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Vol. 74. Issue 4.
Pages 345 (April 2021)
Vol. 74. Issue 4.
Pages 345 (April 2021)
Image in cardiology
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Right and left coronary chimney stenting during valve-in-valve procedure
Stents en chimenea en coronaria izquierda y derecha en procedimiento valve-in-valve
Rocío González-Ferreiroa,b,
Corresponding author

Corresponding author:
, Valeriano Ruiz-Quevedoc, Ignacio Cruz-Gonzáleza,b
a Servicio de Cardiología, Hospital Universitario de Salamanca, Instituto de Investigación Biomédica de Salamanca (IBSAL), Facultad de Medicina, Universidad de Salamanca, Salamanca, Spain
b Centro de Investigación en Red de Enfermedades Cardiovasculares (CIBERCV), Spain
c Servicio de Cardiología, Complejo Hospitalario de Navarra, Pamplona, Navarra, Spain
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A 76-year-old man was admitted with heart failure secondary to a failed 25-mm Mitroflow (Sorin Group USA Inc, United States) valve with severe aortic regurgitation and reduced left ventricular ejection fraction. The Heart Team decision was to perform a valve-in-valve procedure (ViV) with pre-emptive positioning of stents in the left main (LM) and right coronary artery (RCA). A preprocedural computed tomography scan enabled us to identify anatomical features (5.7mm LM height, 8.5mm RCA height and shallow sinuses of Valsalva with a valve distance to coronaries <4mm) associated with increased risk for coronary compromise during ViV (figure 1A; video 1 of the supplementary data).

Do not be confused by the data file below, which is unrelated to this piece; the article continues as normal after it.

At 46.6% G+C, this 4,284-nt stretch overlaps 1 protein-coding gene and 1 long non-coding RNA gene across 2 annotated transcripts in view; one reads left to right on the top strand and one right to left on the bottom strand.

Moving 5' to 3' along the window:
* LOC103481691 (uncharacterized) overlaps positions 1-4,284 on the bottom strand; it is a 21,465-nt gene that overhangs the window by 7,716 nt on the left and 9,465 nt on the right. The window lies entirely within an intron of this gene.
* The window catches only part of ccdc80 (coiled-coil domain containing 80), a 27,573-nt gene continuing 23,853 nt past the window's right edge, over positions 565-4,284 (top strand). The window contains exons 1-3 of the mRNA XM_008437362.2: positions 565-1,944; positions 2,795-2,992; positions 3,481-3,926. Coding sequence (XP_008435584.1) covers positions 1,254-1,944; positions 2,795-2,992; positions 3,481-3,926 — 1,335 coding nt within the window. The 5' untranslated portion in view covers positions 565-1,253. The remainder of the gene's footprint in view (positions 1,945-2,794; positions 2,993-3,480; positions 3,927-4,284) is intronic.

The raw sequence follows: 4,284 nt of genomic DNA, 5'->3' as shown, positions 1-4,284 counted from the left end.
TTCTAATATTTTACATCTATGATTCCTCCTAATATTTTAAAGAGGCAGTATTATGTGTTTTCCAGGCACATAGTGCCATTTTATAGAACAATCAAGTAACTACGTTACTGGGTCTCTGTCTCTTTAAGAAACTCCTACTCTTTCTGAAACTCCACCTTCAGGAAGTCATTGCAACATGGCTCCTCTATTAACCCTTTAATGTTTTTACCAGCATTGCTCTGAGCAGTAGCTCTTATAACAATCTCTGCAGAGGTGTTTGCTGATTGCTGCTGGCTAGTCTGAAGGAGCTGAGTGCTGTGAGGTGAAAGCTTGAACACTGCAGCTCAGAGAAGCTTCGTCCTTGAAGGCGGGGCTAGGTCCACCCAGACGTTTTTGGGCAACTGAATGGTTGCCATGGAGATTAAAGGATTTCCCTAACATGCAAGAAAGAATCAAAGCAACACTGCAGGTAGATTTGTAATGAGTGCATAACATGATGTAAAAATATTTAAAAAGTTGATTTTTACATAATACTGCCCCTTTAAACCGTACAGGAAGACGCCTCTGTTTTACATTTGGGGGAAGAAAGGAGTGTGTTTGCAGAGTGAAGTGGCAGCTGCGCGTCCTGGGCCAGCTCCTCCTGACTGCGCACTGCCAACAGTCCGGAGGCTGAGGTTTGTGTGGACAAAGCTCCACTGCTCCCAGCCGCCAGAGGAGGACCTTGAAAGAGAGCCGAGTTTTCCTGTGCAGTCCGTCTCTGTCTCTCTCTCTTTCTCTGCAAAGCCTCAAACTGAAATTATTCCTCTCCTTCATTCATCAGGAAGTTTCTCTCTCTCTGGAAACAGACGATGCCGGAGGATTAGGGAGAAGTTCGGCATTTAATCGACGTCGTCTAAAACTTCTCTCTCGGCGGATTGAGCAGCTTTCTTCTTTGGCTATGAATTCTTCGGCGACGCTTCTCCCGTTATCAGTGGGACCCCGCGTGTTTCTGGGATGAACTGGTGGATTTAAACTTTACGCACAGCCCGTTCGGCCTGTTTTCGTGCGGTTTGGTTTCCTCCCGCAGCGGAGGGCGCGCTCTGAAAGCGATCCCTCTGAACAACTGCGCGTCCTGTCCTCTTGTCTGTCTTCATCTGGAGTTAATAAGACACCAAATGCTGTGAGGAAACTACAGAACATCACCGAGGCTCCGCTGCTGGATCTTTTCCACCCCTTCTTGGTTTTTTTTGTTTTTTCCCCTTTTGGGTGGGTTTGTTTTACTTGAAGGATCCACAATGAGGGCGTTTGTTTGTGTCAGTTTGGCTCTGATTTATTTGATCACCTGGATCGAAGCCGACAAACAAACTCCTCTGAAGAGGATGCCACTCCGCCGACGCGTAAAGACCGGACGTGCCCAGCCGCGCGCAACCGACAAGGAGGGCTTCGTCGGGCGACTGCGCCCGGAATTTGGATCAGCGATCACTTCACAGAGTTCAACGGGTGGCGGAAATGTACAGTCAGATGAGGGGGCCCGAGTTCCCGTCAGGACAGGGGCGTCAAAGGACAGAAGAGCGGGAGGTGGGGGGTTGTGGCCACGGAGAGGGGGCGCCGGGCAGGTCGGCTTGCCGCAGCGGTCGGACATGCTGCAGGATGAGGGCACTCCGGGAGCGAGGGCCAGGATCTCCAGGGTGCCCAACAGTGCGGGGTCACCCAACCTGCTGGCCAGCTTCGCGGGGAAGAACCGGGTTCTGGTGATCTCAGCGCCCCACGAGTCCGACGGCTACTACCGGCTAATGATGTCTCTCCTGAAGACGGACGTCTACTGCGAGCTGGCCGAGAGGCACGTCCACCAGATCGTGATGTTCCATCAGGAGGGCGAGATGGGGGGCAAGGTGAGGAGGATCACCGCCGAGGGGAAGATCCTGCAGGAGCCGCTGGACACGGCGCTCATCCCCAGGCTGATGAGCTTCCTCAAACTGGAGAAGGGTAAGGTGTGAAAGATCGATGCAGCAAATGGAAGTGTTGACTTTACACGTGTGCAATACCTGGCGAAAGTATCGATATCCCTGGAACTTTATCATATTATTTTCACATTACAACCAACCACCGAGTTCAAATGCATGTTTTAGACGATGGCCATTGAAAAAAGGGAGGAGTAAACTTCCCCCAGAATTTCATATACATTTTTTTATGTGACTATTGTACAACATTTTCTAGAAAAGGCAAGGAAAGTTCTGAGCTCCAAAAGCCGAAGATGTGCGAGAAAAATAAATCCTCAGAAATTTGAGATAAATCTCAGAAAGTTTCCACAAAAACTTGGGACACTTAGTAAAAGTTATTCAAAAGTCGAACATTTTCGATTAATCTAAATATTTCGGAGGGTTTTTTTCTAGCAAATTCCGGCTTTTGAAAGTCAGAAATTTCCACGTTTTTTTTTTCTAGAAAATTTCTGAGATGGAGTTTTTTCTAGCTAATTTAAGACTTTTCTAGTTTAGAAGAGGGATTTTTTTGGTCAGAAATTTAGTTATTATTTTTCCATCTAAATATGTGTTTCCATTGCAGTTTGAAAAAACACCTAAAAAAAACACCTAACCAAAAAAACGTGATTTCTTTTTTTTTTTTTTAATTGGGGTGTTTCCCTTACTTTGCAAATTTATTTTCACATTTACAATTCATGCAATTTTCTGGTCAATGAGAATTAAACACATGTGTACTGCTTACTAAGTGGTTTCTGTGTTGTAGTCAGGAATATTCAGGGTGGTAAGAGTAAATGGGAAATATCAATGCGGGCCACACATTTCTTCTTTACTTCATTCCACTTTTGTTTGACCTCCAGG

Figure 1

During valve deployment, the patient experienced acute hypotension and complete atrioventricular block due to RCA obstruction. Consequently, the stent was withdrawn and deployed with immediate hemodynamic normalization. The CoreValve (Medtronic, United States) prosthesis was released completely with significant underexpansion. As the Mitroflow leaflet seemed to be displaced close to the LM ostium following CoreValve deployment, an LM stent was deployed as a preventative measure. Valve postdilation was successfully performed using a kissing technique with simultaneous inflation of the aortic balloon and both coronary stent balloons (figure 2; video 2 and video 3 of the supplementary data). At 3 months of follow-up, the patient was in New York Heart Association class I with preserved left ventricular ejection fraction, and a computed tomography scan ruled out stent complications (figure 1B).

Figure 2

Coronary occlusion during ViV is a rare but life-threatening complication. It is also a preventable complication. Guided by periprocedural multimodality imaging, pre-emptive coronary protection enables us to anticipate and prevent coronary occlusion in selected patients at high risk.


Supplementary data associated with this article can be found in the online version available at

Appendix B


Copyright © 2020. Sociedad Española de Cardiología
Revista Española de Cardiología (English Edition)

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